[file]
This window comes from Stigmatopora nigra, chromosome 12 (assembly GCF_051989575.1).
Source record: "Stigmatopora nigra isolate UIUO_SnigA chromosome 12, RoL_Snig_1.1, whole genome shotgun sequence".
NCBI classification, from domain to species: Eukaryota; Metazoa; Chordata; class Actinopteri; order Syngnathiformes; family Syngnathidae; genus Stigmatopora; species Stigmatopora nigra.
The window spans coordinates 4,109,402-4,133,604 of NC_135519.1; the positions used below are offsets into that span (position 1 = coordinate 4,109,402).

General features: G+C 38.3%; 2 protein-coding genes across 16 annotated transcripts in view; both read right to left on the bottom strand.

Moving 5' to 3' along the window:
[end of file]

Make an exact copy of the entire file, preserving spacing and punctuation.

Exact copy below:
This window comes from Stigmatopora nigra, chromosome 12 (assembly GCF_051989575.1).
Source record: "Stigmatopora nigra isolate UIUO_SnigA chromosome 12, RoL_Snig_1.1, whole genome shotgun sequence".
NCBI classification, from domain to species: Eukaryota; Metazoa; Chordata; class Actinopteri; order Syngnathiformes; family Syngnathidae; genus Stigmatopora; species Stigmatopora nigra.
The window spans coordinates 4,109,402-4,133,604 of NC_135519.1; the positions used below are offsets into that span (position 1 = coordinate 4,109,402).

General features: G+C 38.3%; 2 protein-coding genes across 16 annotated transcripts in view; both read right to left on the bottom strand.

Moving 5' to 3' along the window: